Gerald R. Ford photo

Exchange With Reporters on Arrival at El Toro Marine Corps Air Station, California.

May 23, 1976

BOB, those look great.1 [Laughter] I can run faster and jump higher and do better in California. That is why I am here, and I deeply appreciate your being here and your thoughtfulness. This is a good way to make a rapid finish, and we are going to do it in Kansas City and then in November.

1Robert L. Seagren, winner of the Olympic gold (1968) and silver (1972) medals in the pole vault competition, presented the President with a pair of track shoes.

But it is nice to be in California. We had a wonderful trip up in Oregon. We are looking forward to spending 2 days or so here in California. We expect to make a real strong--and I think, optimistically--fight here in California. We believe that the leadership of the President Ford Committee in California is excellent.

We have a good many friends, because I have been in California a good many times. I have worked with the Members of the Congress from California. I have worked with your State people. I believe that with the kind of programs that we have where we have achieved the peace, maintained the peace and have the prospects for peace in the future; where we have turned the economy around, where we are on the way to a solid and prosperous America; where we have restored public confidence and trust in the Government--these are the programs that are of interest to and supported by the American people.

So, the time that I will be here in California will be devoted to talking to as many people, doing as strongly as we can, the persuasion of the people in this great State that the President Ford administration is a good one for California as well as for the country. Thank you very, very much. You might have a question or two.

REPORTER. Mr. President, do you expect to have any contact in any form with former President Nixon?

THE PRESIDENT. I have no such plans.

Q. After Kansas City, how do you propose to bind up the wounds of the Republican Party from the primary battles?

THE PRESIDENT. I think those are wounds that can be taken care of, at least as far as I am concerned. The Republican philosophy and the Republican Party is broad enough to take care of any pre-convention problems, and I will do my best to achieve that.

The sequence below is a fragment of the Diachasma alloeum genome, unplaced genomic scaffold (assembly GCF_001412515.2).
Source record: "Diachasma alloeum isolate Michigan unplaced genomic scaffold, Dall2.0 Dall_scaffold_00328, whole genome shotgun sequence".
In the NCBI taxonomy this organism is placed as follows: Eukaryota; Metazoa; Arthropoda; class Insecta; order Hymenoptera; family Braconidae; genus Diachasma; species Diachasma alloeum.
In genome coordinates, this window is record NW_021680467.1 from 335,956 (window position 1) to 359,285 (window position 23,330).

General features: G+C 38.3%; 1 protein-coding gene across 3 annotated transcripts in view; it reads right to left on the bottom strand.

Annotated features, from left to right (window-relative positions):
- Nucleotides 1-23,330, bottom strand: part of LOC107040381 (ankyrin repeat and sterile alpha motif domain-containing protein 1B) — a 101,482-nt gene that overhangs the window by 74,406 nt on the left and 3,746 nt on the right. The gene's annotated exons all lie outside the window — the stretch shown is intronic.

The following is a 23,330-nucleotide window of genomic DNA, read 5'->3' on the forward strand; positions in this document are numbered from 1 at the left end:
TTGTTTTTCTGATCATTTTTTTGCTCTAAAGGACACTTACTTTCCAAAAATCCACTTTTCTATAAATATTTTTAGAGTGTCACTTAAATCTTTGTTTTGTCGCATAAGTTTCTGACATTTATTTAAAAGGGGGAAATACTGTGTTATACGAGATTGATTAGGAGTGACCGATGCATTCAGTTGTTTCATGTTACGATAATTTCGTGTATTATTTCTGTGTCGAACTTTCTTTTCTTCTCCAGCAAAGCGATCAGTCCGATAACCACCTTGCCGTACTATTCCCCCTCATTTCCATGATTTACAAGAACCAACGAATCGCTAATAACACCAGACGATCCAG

Q. Mr. President, what kind of strategy will you use against Mr. Reagan here in his own State?

THE PRESIDENT. I didn't hear it all. Would you ask it again, please?

Q. What type of strategy will you use against Mr. Reagan here in his own State?

THE PRESIDENT. I think I have laid it out. We will talk about the affirmative achievements and accomplishments of the Ford administration in the last 22 months. Those are the accomplishments that have appealed to the American people, and I believe those are the kinds of programs that the American people want for the next 4 years. So, we will be talking affirmatively in that regard.

Q. Mr. President, what do you propose as an alternative to forced busing?

THE PRESIDENT. The alternatives are well set forth in what we call the Esch amendment. The Esch amendment, which was approved when I was a Member of the House of Representatives, and I signed it as a law in late 1974, provides a list of alternative steps which, if the courts of this country would follow, they wouldn't get down to the last one, which is forced busing to achieve racial balance.

The courts, in my judgment, have to look at the guidelines prescribed by the Congress. The Congress is interested in quality education, as I am, and they-the Congress--are also against segregation. But we can find a way for quality education if we follow the Esch amendment, and I hope and trust that the courts will in the future.

REPORTER. Thank you.

THE PRESIDENT. Thank you all very, very much.

Note: The exchange began at 4:30 p.m.

Gerald R. Ford, Exchange With Reporters on Arrival at El Toro Marine Corps Air Station, California. Online by Gerhard Peters and John T. Woolley, The American Presidency Project

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